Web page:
Monday, July 11, 2011

A candidate with common sense!

I note with real pleasure that Presidential candidate Gary Johnson has eschewed weasel words and come out flat-footed in opposition to a "marriage vow" presented to all Iowa presidential candidates by The Family Leader, which claims it is "standing for God's truth" (or, at least, what it regards as God's truth, which appears to be evangelical and/or fundamentalist Christianity). Mr. Johnson's campaign released a statement reading in part:

Presidential candidate and former New Mexico Governor Gary Johnson charged today in a formal statement through his campaign that the Family Leader “pledge” Republican candidates for President are being asked to sign is “offensive to the principles of liberty and freedom on which this country was founded”. Governor Johnson also plans to further state his position against the Family Leader pledge this afternoon in Las Vegas, NV at a speech he will deliver at the Conservative Leadership Conference.

Johnson went on to state that “the so-called ‘Marriage Vow” pledge that FAMILY LEADER is asking Republican candidates for President to sign attacks minority segments of our population and attempts to prevent and eliminate personal freedom. This type of rhetoric is what gives Republicans a bad name.

“Government should not be involved in the bedrooms of consenting adults. I have always been a strong advocate of liberty and freedom from unnecessary government intervention into our lives. The freedoms that our forefathers fought for in this country are sacred and must be preserved. The Republican Party cannot be sidetracked into discussing these morally judgmental issues — such a discussion is simply wrongheaded. We need to maintain our position as the party of efficient government management and the watchdogs of the “public’s pocket book”.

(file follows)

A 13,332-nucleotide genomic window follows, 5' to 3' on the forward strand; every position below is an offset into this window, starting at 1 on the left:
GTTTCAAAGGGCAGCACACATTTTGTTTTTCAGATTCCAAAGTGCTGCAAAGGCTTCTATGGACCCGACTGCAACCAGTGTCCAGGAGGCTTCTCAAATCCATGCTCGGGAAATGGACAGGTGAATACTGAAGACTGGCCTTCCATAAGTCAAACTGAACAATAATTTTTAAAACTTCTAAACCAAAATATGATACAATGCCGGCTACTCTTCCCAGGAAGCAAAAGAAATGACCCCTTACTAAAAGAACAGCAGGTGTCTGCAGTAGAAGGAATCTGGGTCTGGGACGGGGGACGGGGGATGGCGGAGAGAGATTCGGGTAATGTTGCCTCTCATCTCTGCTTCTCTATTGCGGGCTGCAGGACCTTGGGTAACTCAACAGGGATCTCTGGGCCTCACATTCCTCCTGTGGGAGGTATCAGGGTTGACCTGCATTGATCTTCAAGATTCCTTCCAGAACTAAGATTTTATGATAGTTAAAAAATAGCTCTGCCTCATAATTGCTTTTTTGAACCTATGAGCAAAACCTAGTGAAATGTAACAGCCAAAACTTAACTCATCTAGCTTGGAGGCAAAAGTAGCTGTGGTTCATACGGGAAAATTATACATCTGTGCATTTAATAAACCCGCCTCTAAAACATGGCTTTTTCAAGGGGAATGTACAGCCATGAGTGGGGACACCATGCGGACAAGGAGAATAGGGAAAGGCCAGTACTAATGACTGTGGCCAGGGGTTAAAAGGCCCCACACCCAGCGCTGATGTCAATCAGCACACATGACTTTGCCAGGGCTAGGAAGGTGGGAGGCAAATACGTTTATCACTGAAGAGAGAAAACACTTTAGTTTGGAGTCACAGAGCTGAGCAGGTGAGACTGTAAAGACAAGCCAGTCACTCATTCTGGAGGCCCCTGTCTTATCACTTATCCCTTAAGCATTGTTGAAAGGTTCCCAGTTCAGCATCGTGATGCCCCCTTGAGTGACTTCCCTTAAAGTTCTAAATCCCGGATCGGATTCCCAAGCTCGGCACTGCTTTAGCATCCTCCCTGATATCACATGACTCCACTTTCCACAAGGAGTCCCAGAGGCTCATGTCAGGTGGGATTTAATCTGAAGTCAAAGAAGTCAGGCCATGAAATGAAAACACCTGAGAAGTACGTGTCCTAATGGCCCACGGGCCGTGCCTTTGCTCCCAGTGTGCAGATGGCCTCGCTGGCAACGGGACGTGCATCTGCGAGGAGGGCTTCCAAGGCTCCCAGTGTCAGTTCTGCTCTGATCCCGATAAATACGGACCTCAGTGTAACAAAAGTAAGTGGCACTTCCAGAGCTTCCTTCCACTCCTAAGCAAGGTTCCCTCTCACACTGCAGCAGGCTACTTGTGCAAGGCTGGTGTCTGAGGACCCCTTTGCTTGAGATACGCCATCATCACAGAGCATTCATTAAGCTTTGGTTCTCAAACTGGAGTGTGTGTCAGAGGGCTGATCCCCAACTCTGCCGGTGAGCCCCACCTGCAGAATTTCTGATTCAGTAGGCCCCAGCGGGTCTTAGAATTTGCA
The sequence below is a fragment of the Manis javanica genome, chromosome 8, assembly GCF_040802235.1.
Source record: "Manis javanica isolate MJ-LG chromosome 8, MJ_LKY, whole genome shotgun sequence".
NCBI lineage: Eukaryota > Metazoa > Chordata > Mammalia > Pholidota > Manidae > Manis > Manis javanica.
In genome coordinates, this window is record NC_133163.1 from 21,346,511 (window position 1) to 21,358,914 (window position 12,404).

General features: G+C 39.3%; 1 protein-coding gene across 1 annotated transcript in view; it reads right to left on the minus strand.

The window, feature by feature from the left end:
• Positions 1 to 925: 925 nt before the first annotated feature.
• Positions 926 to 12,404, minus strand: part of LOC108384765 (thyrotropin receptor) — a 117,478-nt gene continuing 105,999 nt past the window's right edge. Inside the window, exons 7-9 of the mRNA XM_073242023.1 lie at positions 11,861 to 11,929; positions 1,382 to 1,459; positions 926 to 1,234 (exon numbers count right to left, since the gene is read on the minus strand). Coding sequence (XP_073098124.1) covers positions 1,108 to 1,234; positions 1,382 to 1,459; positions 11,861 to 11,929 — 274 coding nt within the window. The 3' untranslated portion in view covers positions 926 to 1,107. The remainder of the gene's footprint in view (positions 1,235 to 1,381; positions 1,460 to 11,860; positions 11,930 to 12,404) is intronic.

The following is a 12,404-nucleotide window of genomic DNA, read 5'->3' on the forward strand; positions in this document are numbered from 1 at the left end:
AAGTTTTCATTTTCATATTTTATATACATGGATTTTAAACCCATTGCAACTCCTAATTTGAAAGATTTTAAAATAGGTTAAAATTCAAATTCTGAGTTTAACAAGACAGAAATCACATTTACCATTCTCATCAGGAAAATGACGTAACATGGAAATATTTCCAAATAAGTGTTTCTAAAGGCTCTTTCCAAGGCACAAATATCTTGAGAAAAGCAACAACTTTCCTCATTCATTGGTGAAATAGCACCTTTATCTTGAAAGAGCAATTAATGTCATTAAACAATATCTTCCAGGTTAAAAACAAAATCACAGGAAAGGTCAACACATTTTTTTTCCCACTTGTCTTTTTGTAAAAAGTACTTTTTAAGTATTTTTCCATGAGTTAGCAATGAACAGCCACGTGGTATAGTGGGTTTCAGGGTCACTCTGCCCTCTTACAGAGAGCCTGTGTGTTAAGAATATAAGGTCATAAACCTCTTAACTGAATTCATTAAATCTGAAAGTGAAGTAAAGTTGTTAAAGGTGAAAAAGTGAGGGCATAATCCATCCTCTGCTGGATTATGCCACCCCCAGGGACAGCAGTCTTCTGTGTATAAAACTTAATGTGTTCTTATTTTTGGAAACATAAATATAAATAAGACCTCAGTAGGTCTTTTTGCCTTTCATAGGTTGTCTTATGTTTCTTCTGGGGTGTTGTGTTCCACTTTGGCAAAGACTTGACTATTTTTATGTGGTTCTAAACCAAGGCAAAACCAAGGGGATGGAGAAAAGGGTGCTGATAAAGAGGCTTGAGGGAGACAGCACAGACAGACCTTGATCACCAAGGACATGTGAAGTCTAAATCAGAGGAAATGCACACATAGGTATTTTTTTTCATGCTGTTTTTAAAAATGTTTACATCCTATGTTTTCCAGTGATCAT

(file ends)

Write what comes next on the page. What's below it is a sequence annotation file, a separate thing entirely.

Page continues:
“This ‘pledge’ is nothing short of a promise to discriminate against everyone who makes a personal choice that doesn’t fit into a particular definition of ‘virtue’.

While the Family Leader pledge covers just about every other so-called virtue they can think of, the one that is conspicuously missing is tolerance. In one concise document, they manage to condemn gays, single parents, single individuals, divorcees, Muslims, gays in the military, unmarried couples, women who choose to have abortions, and everyone else who doesn’t fit in a Norman Rockwell painting.

There's more at the link.

I couldn't agree more with Mr. Johnson, despite the fact that I'm a retired Christian pastor and therefore support (as principles of the Christian faith) many (but not all) of the positions espoused by the Family Leader group. However, I utterly reject the view that they, or I, or any believer in any religious, or philosophical, or political perspective, has the right to impose our belief(s) on anyone else. We have the right to persuade, but not to coerce; to preach the Gospel (preferably by our example more than our words), but not to pound people over the head with the Bible in order to force them to accept our message. If those of similar views to our own attain political power, we - and they - don't have the right to force others, under color of law, to adopt our moral positions and abandon their own. That's tyranny, not democracy.